Validation of virtual reality tools for unique aircraft interiors
Authors: Kathrin Konkol, Hannah Reusing
Abstract: A Virtual Reality (VR) application has been developed which supports engineers during product creation processes of unique aerospace interior. Ten trained engineers participated in a user study, which explored the differences in efficiency and user experience of two use cases within VR and conventional working methods. The study represented real day-to-day challenges and included two tasks: detecting the visibility of components for design reviews and cable routing for assembly processes. Five experts per task had to complete their assignment in both VR and their conventional working tools. In the visibility task participants had to decide whether the component of interest is visible or not in three different scenarios. For the cable task the experts were asked to route a specific cable for components in order to plan the amount of material that was needed in the final assembly. They had to estimate the cable length for four different cable routings and the outcome was compared to the optimal cable length for each given task. In both tasks the time until a decision has been measured. The results show that engineering processes can be supported by VR applications, which can help saving time in visibility testing and cable routing, as well as potentially saving resources by improving the accuracy of calculation for an ideal cable length. There are further potential benefits for users, as VR strains the workload less than conventional working methods. Furthermore, the study has shown that participants who were less experienced with VR technologies did significantly better with the VR application compared to conventional working methods during the visibility check.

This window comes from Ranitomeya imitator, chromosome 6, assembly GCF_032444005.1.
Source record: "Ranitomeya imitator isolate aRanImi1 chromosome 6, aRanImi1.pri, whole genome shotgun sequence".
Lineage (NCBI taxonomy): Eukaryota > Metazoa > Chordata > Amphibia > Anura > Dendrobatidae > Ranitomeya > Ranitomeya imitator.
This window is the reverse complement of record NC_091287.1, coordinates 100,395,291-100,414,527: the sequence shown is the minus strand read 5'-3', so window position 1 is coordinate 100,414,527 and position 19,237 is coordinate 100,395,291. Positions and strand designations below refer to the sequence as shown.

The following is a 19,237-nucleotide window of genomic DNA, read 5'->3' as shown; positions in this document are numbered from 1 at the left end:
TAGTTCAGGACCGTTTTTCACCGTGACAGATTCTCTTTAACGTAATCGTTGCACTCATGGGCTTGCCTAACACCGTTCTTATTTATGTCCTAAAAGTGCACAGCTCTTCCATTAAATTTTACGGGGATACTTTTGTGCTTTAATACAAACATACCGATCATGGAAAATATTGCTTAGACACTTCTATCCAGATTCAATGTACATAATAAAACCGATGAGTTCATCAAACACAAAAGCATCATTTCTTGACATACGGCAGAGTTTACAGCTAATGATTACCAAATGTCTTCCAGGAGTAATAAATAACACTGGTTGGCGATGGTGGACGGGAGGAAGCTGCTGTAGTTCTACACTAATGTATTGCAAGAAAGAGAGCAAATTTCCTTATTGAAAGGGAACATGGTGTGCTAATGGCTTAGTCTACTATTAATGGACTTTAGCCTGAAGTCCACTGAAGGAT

Keywords: Virtual Reality, User Studies, HCI
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